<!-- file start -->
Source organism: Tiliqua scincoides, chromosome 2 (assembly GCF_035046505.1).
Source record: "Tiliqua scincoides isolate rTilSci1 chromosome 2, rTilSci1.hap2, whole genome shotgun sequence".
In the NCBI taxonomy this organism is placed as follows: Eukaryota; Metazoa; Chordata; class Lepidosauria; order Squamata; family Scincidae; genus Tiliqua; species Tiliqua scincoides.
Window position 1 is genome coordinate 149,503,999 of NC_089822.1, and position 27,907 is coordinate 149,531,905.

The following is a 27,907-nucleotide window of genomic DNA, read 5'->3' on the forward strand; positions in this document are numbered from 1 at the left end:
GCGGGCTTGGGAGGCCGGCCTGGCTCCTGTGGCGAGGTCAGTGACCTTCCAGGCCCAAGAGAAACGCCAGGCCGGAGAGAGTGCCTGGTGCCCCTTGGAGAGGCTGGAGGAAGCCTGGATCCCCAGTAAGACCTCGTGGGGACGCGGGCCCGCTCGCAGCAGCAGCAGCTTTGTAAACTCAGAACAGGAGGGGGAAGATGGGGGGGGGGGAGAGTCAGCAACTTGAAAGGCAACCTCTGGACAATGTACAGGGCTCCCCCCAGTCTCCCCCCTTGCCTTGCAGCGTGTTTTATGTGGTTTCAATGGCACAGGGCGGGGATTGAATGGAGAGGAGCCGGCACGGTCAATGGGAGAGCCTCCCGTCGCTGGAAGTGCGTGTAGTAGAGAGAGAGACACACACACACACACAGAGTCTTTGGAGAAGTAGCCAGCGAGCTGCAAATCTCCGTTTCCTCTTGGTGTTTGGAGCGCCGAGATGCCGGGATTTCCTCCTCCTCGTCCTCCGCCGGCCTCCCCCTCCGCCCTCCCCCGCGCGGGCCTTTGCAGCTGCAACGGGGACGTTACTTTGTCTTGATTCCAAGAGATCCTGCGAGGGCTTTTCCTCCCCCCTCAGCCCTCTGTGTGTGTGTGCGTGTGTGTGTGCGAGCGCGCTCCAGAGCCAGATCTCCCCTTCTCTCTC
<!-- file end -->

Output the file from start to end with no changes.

Source organism: Tiliqua scincoides, chromosome 2 (assembly GCF_035046505.1).
Source record: "Tiliqua scincoides isolate rTilSci1 chromosome 2, rTilSci1.hap2, whole genome shotgun sequence".
In the NCBI taxonomy this organism is placed as follows: Eukaryota; Metazoa; Chordata; class Lepidosauria; order Squamata; family Scincidae; genus Tiliqua; species Tiliqua scincoides.
Window position 1 is genome coordinate 149,503,999 of NC_089822.1, and position 27,907 is coordinate 149,531,905.

The following is a 27,907-nucleotide window of genomic DNA, read 5'->3' on the forward strand; positions in this document are numbered from 1 at the left end:
GCGGGCTTGGGAGGCCGGCCTGGCTCCTGTGGCGAGGTCAGTGACCTTCCAGGCCCAAGAGAAACGCCAGGCCGGAGAGAGTGCCTGGTGCCCCTTGGAGAGGCTGGAGGAAGCCTGGATCCCCAGTAAGACCTCGTGGGGACGCGGGCCCGCTCGCAGCAGCAGCAGCTTTGTAAACTCAGAACAGGAGGGGGAAGATGGGGGGGGGGGAGAGTCAGCAACTTGAAAGGCAACCTCTGGACAATGTACAGGGCTCCCCCCAGTCTCCCCCCTTGCCTTGCAGCGTGTTTTATGTGGTTTCAATGGCACAGGGCGGGGATTGAATGGAGAGGAGCCGGCACGGTCAATGGGAGAGCCTCCCGTCGCTGGAAGTGCGTGTAGTAGAGAGAGAGACACACACACACACACAGAGTCTTTGGAGAAGTAGCCAGCGAGCTGCAAATCTCCGTTTCCTCTTGGTGTTTGGAGCGCCGAGATGCCGGGATTTCCTCCTCCTCGTCCTCCGCCGGCCTCCCCCTCCGCCCTCCCCCGCGCGGGCCTTTGCAGCTGCAACGGGGACGTTACTTTGTCTTGATTCCAAGAGATCCTGCGAGGGCTTTTCCTCCCCCCTCAGCCCTCTGTGTGTGTGTGCGTGTGTGTGTGCGAGCGCGCTCCAGAGCCAGATCTCCCCTTCTCTCTC